- Despite absorbing its fair share of criticism, the content-recommendation platform Taboola has continued to grow.
- The ad-tech company, which uses widgets to place links on publisher websites to articles, videos, and products, is projecting over $1 billion in revenue in 2018.
- It also reached nearly half of the world’s desktop internet users in December (43.6%), according to comScore.
- Taboola has billed itself as an alternative to Google and Facebook over the years, attempting to own “discovery” as they own search and social advertising, but it isn’t necessarily going to be easy.
The amount of revenue this content-recommendation company expects to bring in this year will shock you.
While facing criticism over ads appearing alongside unsavory content, accusations of spreading fake news, and old-fashioned clickbait, the ad-tech platform Taboola is best known for delivering those ubiquitous “Sponsored Headlines” that appear near the bottom of many websites, and it has its share of critics.
But none of that seems to have had any bearing on the company’s growth.
In fact, the 10-year-old Taboola, which uses widgets to place links on publisher websites (including Business Insider) to articles, videos, and products, is projecting over $1 billion in revenue as well as profitability in 2018, claiming that it powers more than 450 billion recommendations globally each month.
It has also expanded its footprint considerably. Taboola’s recommendations reach nearly half of the world’s desktop internet users (43.6%), according to comScore Key Measures rankings from December, reaching a respective 89%, 86%, and 63.5% of all desktop users in the US, the UK, and Germany.
Speaking with Business Insider, Taboola’s founder and CEO, Adam Singolda, attributed the growth to a combination of factors, including the success and adoption of its Taboola Feed and self-service platform as well as international expansion.
“Our proposition has always been to aid the consumer discovery process in the open web,” Singolda said. “Our growth shows that the open web is big and brands should diversify their advertising buckets and that publishers can achieve scale.”
Hoping to help publishers feeling burned by Facebook
Over the years, Taboola has billed itself as an alternative to Google and Facebook, attempting to own “discovery” in the same way those two giants own search and social advertising. Taboola has been touting its recommendation links as an essential strategy for brands to reach quality audiences as they discover content on premium publisher sites.
The company’s growth comes at a time when many publishers are facing the consequences of becoming overly reliant on distribution from digital giants like Facebook. Just last week, for instance, Facebook’s most recent algorithm tweak prompted the women-focused digital publisher LittleThings to shutter after its organic reach plummeted 75% as a direct result of the change.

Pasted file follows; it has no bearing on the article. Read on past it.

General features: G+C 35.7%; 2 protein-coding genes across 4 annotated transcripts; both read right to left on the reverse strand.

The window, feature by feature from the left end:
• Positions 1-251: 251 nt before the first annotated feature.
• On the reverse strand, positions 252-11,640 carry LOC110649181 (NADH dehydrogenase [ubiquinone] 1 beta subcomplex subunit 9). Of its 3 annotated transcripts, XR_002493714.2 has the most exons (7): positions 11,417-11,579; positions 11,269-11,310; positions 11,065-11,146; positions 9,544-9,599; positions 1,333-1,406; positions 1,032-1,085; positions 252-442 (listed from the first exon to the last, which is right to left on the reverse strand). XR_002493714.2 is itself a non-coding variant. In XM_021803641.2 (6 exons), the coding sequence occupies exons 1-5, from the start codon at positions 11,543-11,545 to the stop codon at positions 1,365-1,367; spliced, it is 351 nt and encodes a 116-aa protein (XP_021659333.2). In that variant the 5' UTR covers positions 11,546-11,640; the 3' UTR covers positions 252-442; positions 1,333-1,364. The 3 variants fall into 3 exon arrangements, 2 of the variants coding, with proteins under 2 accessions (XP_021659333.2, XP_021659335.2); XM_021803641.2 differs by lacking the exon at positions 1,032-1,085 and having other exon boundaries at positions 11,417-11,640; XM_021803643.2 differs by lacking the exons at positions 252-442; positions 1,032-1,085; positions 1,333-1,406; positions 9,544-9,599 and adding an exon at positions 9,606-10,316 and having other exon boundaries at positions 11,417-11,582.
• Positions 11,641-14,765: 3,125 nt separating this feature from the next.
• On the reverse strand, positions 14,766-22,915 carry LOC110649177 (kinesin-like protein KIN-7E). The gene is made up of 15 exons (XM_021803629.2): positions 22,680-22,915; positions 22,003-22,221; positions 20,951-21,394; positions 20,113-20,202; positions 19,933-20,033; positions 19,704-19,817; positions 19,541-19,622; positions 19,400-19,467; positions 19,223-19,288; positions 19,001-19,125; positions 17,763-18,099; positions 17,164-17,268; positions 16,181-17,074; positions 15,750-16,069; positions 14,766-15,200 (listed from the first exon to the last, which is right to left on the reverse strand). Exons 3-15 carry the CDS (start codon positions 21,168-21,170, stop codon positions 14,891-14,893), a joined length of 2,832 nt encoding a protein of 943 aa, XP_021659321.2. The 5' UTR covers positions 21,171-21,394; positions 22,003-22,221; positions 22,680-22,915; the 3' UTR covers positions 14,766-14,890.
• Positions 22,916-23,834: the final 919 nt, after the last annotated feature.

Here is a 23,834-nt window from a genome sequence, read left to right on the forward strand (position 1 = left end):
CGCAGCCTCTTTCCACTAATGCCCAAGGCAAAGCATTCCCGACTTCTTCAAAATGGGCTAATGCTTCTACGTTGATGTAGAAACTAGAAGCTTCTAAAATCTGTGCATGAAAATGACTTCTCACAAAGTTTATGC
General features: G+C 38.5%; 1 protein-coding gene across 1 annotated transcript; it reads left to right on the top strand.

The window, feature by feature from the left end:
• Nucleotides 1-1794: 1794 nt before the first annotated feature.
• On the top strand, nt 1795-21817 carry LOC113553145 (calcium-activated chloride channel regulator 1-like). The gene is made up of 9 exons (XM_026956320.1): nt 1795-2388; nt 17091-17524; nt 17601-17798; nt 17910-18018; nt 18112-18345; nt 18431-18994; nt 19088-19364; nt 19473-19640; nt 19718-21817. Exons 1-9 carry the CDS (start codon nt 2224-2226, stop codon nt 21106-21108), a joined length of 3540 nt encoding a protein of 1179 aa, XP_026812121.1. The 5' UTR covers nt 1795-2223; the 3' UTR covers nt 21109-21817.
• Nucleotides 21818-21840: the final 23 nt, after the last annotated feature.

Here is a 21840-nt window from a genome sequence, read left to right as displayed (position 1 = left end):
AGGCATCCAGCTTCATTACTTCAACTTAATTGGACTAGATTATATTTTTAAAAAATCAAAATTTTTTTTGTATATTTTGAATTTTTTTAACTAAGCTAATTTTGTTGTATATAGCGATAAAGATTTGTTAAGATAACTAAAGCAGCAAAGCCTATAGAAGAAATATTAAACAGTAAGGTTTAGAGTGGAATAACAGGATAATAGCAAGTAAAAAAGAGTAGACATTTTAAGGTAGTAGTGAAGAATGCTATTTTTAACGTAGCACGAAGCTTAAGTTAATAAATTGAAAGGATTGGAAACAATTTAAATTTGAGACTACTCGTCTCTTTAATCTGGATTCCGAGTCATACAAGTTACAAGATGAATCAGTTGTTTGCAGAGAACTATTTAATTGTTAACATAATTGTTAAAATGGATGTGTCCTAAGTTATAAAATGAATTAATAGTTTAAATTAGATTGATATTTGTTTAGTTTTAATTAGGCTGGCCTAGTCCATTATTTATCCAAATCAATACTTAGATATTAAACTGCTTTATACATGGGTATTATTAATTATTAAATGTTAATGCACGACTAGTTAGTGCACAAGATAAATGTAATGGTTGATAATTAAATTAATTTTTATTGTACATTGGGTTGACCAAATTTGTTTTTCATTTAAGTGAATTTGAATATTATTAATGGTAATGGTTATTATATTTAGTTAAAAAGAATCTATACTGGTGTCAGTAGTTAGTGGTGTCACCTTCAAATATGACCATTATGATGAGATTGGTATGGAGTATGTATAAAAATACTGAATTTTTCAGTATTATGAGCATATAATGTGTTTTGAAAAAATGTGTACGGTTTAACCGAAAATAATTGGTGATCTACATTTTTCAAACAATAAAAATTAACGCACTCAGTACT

Given the environment, Singolda is more bullish than ever on wider adoption of Taboola’s positioning and offerings.
“Both brands and publishers are increasingly realizing that they need to get intimate with a variety of technology that can help them diversify outside of search and social,” he said. “It’s never a good thing to be overly dependent on one thing.”
To that end, it has invested in several new product offerings over the past year. It introduced Taboola Feed in May, for example, mimicking Facebook and Instagram’s feeds to serve relevant, personalized content to users in an infinite scroll on the open web.
Besides new products, Taboola plans to expand its employee base by 1,300 this year across its 13 offices.
Moving fast and breaking things
Still, it has not been entirely smooth-sailing for the company, and at a time when issues of ad fraud and brand safety continue to plague the industry, it is not necessarily going to be easier ahead.
Just last week, Taboola found itself in hot water when it was associated with the conspiracy website Infowars, which characterized the recent Parkland, Florida, school shooting as a “deep state false flag operation.” The site was running a native-ad widget from Taboola because of a partnership with a third-party vendor, which was later removed in accordance with Taboola’s policy to not work with publishers that intentionally deceive or harm consumers.
“Do I think we made a mistake? Absolutely, it was a f—-up, no doubt,” Singolda said. “But companies make mistakes when they are moving fast and innovating. But there’s a clear distinction between intent and making a mistake. We made a mistake, but our intent was never wrong.”